4. Tell a story of someone successfully dealing with a similar problem. Sometimes you can tell people what to do, but oftentimes this is the least effective method of moving people forward. People often don’t like being told what to do, and they may feel that you are imposing a solution on them that does not really fit their situation.

A way to get around this and help people see different possibilities and hope is to tell a story of a similar situation from your own life or someone you know. An example of this was a conversation I had with a young woman I talked to while giving her an Uber ride. She was really interested in other cultures as I am, and we talked about our encounters with other cultures.

I suggested that she should learn another language. I told her that this is a game changer in engaging with other cultures. She told me that she was discouraged about learning another language based on her studies in psychology. She said that she had learned that people could never really become fluent in a language they learn later in life.

I was puzzled by this because it did not really fit my own experience, so I told her about my daughter. She started studying Spanish in earnest last year. She got so good at it that she eventually went to a university in a Spanish speaking country and did all her classes in Spanish. She navigated life in a place where English speakers are very few and far between.

After telling this story, I could see the from look on the face of this young woman that she was very encouraged by this story. I didn’t need to tell her anything more. I didn’t need to tell her to go try it because my daughter did it. The example in the story opened up new possibilities that gave her hope.

5. Help people see that their problems are existential or general human problems. When people seek counseling, they are generally focused on a concrete problem such as money, a boss, a child, a spouse, or a parent. However, a counselor can help put these problems in a bigger context. In his numerous works, Irvin D. Yalom presents the existential therapy perspective and notes that we should recognize that our problems are the result of our “confrontation with the ‘givens’ of existence” (The Gift of Therapy, xvii). What are the givens? Yalom lists “death, isolation, meaning in life, and freedom” (ibid.). The point is that there are broader issues involved in virtually every concrete issue.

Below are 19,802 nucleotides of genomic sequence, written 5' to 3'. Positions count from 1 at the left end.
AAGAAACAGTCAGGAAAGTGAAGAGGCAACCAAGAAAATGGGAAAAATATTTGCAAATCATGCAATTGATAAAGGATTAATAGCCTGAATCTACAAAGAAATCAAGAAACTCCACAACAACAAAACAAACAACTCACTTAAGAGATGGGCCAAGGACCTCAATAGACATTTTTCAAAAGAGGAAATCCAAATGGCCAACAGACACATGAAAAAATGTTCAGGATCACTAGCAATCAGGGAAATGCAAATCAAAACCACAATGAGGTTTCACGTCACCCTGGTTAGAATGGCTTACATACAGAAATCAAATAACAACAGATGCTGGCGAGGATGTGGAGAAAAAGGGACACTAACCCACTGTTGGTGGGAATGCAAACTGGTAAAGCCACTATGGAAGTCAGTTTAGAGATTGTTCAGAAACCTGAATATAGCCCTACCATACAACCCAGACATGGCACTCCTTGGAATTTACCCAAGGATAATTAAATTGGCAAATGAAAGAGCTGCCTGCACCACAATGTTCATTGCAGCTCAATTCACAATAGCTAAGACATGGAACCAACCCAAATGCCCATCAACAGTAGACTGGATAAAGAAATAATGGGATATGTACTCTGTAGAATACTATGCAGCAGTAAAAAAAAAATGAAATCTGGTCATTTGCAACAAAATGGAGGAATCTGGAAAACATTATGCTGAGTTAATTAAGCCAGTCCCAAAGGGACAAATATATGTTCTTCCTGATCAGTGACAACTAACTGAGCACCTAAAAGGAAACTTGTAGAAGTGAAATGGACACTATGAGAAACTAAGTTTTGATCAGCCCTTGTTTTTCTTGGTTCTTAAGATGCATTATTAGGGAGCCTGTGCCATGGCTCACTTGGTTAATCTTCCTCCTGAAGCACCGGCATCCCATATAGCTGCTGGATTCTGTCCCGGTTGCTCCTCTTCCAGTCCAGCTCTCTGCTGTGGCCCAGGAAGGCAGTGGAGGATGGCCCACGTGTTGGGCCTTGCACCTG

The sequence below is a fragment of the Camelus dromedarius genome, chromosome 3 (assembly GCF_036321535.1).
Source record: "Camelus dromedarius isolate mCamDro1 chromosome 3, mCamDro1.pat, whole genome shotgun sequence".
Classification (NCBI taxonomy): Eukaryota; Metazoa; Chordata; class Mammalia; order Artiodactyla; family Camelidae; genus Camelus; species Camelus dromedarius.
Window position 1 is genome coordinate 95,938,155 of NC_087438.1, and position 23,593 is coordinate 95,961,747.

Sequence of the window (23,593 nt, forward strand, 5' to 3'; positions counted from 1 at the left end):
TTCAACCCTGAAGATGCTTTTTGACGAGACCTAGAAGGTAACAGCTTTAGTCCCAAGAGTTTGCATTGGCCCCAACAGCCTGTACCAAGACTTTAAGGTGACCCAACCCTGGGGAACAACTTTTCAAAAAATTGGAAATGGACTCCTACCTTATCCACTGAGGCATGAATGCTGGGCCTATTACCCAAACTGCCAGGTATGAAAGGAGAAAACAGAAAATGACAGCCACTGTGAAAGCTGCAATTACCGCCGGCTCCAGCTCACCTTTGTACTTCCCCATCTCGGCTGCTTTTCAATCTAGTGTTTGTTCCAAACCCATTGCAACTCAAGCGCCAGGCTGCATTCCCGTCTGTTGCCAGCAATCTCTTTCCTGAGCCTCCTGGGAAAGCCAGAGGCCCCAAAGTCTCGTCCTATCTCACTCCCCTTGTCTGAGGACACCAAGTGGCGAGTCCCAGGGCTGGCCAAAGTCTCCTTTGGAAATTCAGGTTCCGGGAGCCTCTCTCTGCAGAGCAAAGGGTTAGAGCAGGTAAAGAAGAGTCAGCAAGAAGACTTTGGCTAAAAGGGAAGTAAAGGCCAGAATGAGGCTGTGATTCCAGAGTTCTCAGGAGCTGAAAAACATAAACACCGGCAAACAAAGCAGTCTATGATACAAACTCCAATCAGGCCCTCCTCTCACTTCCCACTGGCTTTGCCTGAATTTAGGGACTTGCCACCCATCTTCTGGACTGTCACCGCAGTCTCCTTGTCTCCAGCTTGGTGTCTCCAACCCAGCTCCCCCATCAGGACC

By helping people understand this, we can take some of the edge off of our particular problems. For example, if we recognize that loneliness is a part of life, then we may be less inclined to blame others for not being there exactly when we think they should. We can look for a better solution than trying to get someone to pay more attention to us. We can point people to the presence of God as the ultimate solution for our perennial loneliness. The same is true of the other basic “givens” of existence.

These are just a few ways in which counseling literature has made me think differently about how I counsel and interact with others. There is a lot to learn here. We can use this literature to make ourselves better as humans, better as participants in the human community, and better as those who fulfill many roles in our daily lives. All of this involves talking and communication, and there is much wisdom to be learned to be able to help ourselves and others along the way.

Have you learned how to be a better counselor from those with a lot of experience in it by talking to them or reading a book? What insights have you gleaned about how to counsel people better? Please comment below to share your insights.


Note: Check out this post to see some of my favorite quotes from some of the books that have helped me most as I have reflected on the counseling task. I read a lot of this literature in my Doctor of Ministry program at Reformed Theological Seminary. You can read about it here.